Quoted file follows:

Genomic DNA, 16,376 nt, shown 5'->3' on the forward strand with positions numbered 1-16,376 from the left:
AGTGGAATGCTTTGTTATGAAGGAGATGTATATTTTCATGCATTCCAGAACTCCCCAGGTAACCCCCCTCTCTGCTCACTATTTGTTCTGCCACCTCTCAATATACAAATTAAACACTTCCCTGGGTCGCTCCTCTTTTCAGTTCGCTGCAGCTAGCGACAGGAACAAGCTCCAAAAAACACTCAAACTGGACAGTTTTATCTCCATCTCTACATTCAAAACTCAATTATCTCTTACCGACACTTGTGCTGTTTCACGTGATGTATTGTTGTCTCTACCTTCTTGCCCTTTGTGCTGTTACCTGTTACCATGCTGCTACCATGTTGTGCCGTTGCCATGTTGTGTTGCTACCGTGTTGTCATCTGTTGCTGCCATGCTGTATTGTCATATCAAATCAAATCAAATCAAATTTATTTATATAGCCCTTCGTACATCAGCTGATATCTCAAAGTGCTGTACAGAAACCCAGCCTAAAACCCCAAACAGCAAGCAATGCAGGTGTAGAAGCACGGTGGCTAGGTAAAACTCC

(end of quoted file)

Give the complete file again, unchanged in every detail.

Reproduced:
Genomic DNA, 16,376 nt, shown 5'->3' on the forward strand with positions numbered 1-16,376 from the left:
AGTGGAATGCTTTGTTATGAAGGAGATGTATATTTTCATGCATTCCAGAACTCCCCAGGTAACCCCCCTCTCTGCTCACTATTTGTTCTGCCACCTCTCAATATACAAATTAAACACTTCCCTGGGTCGCTCCTCTTTTCAGTTCGCTGCAGCTAGCGACAGGAACAAGCTCCAAAAAACACTCAAACTGGACAGTTTTATCTCCATCTCTACATTCAAAACTCAATTATCTCTTACCGACACTTGTGCTGTTTCACGTGATGTATTGTTGTCTCTACCTTCTTGCCCTTTGTGCTGTTACCTGTTACCATGCTGCTACCATGTTGTGCCGTTGCCATGTTGTGTTGCTACCGTGTTGTCATCTGTTGCTGCCATGCTGTATTGTCATATCAAATCAAATCAAATCAAATTTATTTATATAGCCCTTCGTACATCAGCTGATATCTCAAAGTGCTGTACAGAAACCCAGCCTAAAACCCCAAACAGCAAGCAATGCAGGTGTAGAAGCACGGTGGCTAGGTAAAACTCC